Fight to Keep Vermont Tar-Sands Free

from Wildlife Promise

Even as temperatures drop below freezing and we look ahead to another long winter, the fight to keep Vermont tar-sands-free is heating up. A group of volunteers, activists and community leaders from all corners of the state—as well as New Hampshire and Maine—is building momentum that will help us prevent an aging pipeline from being used to transport one of the dirtiest fuels in existence.

Much of that momentum comes from community meetings. Last week, as I drove home from a meeting with people from Newport, Irasburg, and Craftsbury, I reflected on the diversity of opinion that gives this movement its particular strength.

Everyone has a different concern

Some who stopped by the Newport meeting were worried about the climate impacts of exploiting Alberta’s tar sands, when science tells us that to avoid a climate catastrophe, tar sands have to stay in the ground.

Another was concerned about the toxic chemicals that companies mix with tar sands so that they can be pumped through pipelines—and the fact that even a minor leak could pollute any town’s water supply with cancer-causing chemicals such as benzene.

2011_Oct_fall

Looking north on the Lamoille River. Photo credit: Annie Mackin.

Someone else had read about the 2010 pipeline blowout in Michigan, which the town and company still haven’t figured out how to clean up three years and $800 million later – and feared the effects a similar spill would have on the Northeast Kingdom’s economy.

These concerns are not new, and because of them, the coalition to oppose tar sands in Vermont has made some heartening progress, thanks in no small part to the incredible diversity of opposition.

We’re winning

Positive developments from St. Johnsbury to Portland, Maine have us on the right track: (For some background on the issue and to get up to speed on the fight so far, follow this link.)

  • While a hard-fought vote in South Portland fell less than 200 votes short of passing a measure that would prevent a pipeline reversal, the vote threw the oil industry on its heels.  It spent about $170 per vote to mislead people into thinking the measure would have unintended consequences, but sentiment in South Portland against tar sands grew so strong the oil industry didn’t even try to make a case that tar sands had any benefits.  With the overwhelming concern generated, the mayor has promised to keep South Portland tar sands free and the city council is devoting serious attention to other ways to keep tar sands out.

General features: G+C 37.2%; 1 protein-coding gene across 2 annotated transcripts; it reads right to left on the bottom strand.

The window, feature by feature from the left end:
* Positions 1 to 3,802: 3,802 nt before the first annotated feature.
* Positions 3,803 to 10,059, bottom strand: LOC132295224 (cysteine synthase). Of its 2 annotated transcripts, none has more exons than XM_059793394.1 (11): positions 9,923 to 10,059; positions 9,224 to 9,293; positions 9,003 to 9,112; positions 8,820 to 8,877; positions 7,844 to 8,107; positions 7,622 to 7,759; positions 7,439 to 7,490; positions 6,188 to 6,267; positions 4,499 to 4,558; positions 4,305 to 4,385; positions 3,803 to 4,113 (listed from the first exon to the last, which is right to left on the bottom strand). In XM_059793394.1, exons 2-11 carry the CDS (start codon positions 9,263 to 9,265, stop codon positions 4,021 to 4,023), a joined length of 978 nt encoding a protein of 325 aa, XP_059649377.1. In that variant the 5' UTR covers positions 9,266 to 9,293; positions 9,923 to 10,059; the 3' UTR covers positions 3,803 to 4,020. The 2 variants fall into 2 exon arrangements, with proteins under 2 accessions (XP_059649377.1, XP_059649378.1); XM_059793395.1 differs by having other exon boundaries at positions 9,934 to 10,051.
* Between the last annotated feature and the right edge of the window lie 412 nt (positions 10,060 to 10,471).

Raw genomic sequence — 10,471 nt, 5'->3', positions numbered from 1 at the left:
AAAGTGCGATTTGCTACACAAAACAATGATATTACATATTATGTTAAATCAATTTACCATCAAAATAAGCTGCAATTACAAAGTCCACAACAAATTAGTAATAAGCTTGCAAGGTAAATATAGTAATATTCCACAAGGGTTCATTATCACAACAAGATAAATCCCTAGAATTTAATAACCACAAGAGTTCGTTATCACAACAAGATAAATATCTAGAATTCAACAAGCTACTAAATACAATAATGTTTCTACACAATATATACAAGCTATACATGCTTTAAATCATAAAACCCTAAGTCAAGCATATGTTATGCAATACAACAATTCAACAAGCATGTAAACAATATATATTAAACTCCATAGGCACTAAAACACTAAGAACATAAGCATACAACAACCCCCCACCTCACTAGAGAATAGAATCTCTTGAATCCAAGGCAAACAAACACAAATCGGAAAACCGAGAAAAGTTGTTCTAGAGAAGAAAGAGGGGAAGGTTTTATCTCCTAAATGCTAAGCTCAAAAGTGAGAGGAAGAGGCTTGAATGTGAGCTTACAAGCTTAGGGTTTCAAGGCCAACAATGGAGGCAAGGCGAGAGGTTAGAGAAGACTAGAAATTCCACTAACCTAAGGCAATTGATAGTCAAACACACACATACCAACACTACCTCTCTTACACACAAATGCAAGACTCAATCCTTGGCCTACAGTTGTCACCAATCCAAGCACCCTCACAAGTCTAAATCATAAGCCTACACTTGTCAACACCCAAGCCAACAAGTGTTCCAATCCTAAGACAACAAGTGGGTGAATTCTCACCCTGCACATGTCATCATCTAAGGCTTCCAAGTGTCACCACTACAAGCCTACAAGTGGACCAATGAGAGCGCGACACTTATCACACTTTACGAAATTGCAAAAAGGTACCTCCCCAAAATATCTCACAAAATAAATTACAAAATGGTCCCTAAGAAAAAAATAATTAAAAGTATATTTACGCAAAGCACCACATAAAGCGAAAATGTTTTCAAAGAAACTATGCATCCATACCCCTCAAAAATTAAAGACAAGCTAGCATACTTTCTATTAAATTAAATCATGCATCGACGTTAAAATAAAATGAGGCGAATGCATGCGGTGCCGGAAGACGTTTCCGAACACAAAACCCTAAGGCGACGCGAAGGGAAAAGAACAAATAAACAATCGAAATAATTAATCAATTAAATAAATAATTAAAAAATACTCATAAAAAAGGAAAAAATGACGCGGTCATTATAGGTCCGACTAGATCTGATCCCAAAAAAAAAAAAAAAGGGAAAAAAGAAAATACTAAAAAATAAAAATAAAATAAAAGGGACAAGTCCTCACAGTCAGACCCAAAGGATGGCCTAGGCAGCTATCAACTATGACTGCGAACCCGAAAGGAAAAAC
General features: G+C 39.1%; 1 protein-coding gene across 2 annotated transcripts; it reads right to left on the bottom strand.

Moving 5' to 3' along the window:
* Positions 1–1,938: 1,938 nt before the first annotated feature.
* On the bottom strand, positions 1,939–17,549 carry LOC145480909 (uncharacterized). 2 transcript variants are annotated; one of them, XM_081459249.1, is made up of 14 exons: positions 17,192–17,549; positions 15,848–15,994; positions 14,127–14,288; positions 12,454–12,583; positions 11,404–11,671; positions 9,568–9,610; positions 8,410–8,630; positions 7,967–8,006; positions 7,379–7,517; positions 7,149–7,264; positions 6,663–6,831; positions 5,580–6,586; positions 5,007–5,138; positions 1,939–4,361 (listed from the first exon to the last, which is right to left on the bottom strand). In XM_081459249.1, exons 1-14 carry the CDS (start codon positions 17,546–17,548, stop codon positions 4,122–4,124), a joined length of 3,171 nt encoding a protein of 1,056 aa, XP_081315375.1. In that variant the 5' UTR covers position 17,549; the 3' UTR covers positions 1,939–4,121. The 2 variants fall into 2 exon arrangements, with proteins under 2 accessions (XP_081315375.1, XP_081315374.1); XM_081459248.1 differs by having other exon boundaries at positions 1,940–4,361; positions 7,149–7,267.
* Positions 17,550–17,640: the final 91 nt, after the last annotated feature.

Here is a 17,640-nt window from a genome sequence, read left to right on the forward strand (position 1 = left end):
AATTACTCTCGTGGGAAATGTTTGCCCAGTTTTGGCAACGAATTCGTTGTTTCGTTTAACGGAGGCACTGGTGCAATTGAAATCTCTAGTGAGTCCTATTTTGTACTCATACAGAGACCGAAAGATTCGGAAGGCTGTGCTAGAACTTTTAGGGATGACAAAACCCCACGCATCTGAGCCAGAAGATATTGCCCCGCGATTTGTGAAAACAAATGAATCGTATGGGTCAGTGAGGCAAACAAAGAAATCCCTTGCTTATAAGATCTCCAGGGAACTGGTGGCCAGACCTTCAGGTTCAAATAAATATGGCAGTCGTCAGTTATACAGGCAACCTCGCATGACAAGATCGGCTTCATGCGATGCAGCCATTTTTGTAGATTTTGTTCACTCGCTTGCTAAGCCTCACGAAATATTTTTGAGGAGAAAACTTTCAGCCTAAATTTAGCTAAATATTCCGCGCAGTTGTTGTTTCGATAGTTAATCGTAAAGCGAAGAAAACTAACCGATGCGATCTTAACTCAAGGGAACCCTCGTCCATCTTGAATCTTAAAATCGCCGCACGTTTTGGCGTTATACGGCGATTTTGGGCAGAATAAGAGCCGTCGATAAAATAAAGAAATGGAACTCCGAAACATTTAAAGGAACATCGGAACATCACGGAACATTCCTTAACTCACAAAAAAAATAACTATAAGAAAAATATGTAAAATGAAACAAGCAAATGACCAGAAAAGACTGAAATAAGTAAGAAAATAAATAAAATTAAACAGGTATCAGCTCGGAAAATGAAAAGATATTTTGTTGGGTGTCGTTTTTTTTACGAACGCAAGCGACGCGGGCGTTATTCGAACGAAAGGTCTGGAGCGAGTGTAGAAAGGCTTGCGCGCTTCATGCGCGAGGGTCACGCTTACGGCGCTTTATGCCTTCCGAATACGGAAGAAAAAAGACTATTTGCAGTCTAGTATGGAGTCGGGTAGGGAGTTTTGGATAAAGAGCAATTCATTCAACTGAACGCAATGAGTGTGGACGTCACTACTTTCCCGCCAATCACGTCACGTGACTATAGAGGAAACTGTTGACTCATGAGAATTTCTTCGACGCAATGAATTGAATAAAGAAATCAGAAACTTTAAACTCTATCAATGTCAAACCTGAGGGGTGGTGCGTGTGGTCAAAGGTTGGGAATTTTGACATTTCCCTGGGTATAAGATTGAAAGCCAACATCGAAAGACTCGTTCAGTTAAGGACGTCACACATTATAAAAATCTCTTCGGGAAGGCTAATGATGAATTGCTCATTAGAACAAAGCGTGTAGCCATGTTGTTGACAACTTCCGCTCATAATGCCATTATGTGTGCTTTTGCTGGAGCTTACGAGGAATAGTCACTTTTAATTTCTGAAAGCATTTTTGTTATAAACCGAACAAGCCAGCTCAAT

• With an important deadline just days before the Maine vote  and likely as part of their campaign to confuse Mainers about what they’re really up to, Exxon gave up its right to appeal a Vermont judge’s decision that plans for the pipeline would be subject to Act 250 review, with accompanying review and public comment.  This means Exxon is now almost certainly bound by the Act 250 process.
  • Our elected officials have all signaled their opposition to tar sands here, with Gov. Peter Shumlin, Sen. Patrick Leahy, Sen. Bernie Sanders, and Rep. Peter Welch all making it clear that any plans must be carefully reviewed in light of economic and environmental implications for Vermont.

What’s next?

Opponents of tar sands in New England have momentum, numbers, and our elected officials on our side. Over the next few months, we will work to build the coalition that has already worked so hard on this issue, and make sure our voices are heard loud and clear from Montpelier, to Portland, to Washington, D.C.

  • Residents from towns along the pipeline route (Jay, Troy, Newport, Irasburg, Barton, Sutton, Burke, Victory, Lunenburg, and Guildhall) are stepping up to get resolutions on the ballot at Town Meeting Day 2014 opposing tar sands. If you’d like to anchor a resolution in your town or help collect signatures to get a resolution on the ballot, click here – we have to get it done by mid-January. 29 towns from Craftsbury to Bennington passed these resolutions in 2012; we can make a statement by passing dozens more.
  • We’re working with community groups all over the state to get a brief presentation on the agenda for chapter meetings and events so we can get even more Vermonters talking about their own reasons for opposing tar sands. To arrange a discussion at your group’s next meeting, get in touch with us here.

As people at the Newport meeting Wednesday night raised questions, debated the issues and volunteered for vital tasks going forward, it was not their differences, but what they had in common that was clear: Vermonters understand that tar sands have no place here.

On the drive home, I put the brakes on when I spotted a deer standing at the side of the road. When it turned back into the woods, I slowly pulled away, reflecting on one of the biggest reasons for opposing tar sands transport and use here, as well as their extraction in the first place: wildlife. Moose, deer, fish, birds and other animals all depend on a clean habitat to survive, and it’s our job to stand up for their home as well as ours.

Say No to Tar Sands

Take Action ButtonTake a stand against dirty oil by urging the State Department to say no to tar sands in the northeast.